Much like a client, before working with a consultant, you need to do your research. Not every consultant will necessarily fit your needs or match your personality. After perhaps narrowing it down to a few, you need to speak with each one, if possible, and decide which shoe fits.
Whenever I have a new inquiry, I usually set up a 10- to 15-minute phone call so we can get a feel for one another and determine if I can indeed provide whatever it is he or she might require. The worst thing you can do is talk for too long, otherwise it starts to become a free consultation! So remember, our time is valuable, just as your work has value.
I also suggest artists look at a consultant’s website and read some of the consultant’s client testimonials. These give you a sense of how each consultant works, and whom he or she has worked with. After that, you could also contact some of those clients directly and ask them for feedback. A personal referral is always nice!
Okay, you’ve made your choice as to which consultant you might like to work with. Now really think about what it is you need to accomplish with this consultant. What do you actually need help with?
Some of you may respond “Everything!” But it may be more specific than that, so put some time and thought as to where you may need the most help and feedback. Write a list of questions and topics you want to cover, and consider your budget as well. Perhaps you need help with editing? For me, it has to start there, with the work, and then your website and overall presentation. Or perhaps it’s the marketing you’re unsure about … consultants can help you with all of this.
Trust your consultant – much like a rep, your consultant does have some idea of what he or she is talking about. If your consultant suggests removing your favorite image from the edit, don’t take it personally – it simply may not be right for this particular purpose. None of this is “personal,” in that sense. A good consultant looks at your work, your presentation and your edit, and makes the best possible judgment based on his or her expertise, instincts, and experience. (As the great Harry Benson said, “It’s really very simple – it’s either a good photo, or a bad photo.” And he’s right.)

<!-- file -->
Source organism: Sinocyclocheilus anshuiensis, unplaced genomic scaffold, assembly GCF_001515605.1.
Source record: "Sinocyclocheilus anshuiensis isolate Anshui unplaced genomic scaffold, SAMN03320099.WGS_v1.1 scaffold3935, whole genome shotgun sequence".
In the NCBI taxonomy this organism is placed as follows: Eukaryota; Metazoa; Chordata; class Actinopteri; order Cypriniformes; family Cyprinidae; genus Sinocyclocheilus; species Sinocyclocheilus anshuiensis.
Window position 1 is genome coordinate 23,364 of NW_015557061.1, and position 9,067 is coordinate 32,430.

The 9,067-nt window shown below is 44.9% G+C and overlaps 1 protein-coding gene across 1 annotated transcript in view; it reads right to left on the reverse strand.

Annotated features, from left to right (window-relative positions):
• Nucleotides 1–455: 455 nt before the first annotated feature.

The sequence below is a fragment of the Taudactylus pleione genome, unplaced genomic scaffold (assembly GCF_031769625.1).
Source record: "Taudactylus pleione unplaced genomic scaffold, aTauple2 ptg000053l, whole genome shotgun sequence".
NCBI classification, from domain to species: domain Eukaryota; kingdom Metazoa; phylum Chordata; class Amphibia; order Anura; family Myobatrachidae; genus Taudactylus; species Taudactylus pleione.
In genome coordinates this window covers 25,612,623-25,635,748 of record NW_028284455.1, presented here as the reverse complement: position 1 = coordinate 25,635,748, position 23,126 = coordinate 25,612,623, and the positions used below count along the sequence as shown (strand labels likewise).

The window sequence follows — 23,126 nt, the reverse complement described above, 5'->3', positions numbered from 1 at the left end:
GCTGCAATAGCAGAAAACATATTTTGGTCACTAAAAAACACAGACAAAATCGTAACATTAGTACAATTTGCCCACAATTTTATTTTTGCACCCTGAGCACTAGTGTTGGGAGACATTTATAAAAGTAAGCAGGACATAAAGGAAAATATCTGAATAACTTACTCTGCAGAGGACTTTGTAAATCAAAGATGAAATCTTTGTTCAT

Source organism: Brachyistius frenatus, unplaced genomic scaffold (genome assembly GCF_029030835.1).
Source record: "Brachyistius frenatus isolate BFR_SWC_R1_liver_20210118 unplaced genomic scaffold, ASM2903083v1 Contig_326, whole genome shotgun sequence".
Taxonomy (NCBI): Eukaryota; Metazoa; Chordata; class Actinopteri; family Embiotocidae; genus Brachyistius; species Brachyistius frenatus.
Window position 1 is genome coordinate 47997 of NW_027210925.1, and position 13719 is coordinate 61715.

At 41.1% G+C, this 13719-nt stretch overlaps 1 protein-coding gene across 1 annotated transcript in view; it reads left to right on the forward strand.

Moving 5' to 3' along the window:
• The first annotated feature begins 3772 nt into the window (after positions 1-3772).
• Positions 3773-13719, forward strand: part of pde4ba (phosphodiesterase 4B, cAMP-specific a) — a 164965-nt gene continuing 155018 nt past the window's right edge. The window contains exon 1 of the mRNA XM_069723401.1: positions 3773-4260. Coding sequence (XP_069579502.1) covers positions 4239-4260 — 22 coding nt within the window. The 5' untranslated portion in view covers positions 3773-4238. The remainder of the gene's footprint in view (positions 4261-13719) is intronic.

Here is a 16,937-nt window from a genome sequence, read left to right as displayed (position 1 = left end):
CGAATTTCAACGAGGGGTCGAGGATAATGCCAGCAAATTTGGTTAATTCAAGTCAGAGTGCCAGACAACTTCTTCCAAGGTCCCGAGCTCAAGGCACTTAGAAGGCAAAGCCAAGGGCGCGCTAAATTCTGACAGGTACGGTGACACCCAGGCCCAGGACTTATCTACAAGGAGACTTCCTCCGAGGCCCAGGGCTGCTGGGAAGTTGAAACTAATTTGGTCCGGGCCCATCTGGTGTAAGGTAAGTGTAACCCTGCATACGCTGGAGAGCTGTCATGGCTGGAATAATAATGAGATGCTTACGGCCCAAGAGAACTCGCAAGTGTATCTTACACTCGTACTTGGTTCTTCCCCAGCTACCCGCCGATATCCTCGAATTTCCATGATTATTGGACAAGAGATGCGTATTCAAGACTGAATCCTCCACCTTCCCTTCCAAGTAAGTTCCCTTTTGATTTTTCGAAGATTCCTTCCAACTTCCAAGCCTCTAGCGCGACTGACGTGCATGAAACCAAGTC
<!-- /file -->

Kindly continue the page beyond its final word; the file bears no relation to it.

When I worked with photo-illustrator Max Singer, we focused not only on editing his work down into fewer and smaller portfolios, but also on creating a brand-new website presentation and newsletter that looked clean and fresh, even though it was content-heavy. The notion of “less is more” doesn’t always come easily to Max, but after a little convincing on my part and a lot of hard work on his, it was all worth it. (To see what Max had to say about this entire process, please check out this link)
So keep the faith, and remember: Consultants can help you to the best of their ability, but they’re never the total solution – just part of the process. There are no guarantees in life. Keep things in perspective, be open to change and always maintain a positive attitude!
After spending a number of years in the commercial photography industry, Louisa Curtis now works to help photographers refine their vision, target the appropriate audience, and create and implement internet-driven business plans. Chatterbox Enterprises
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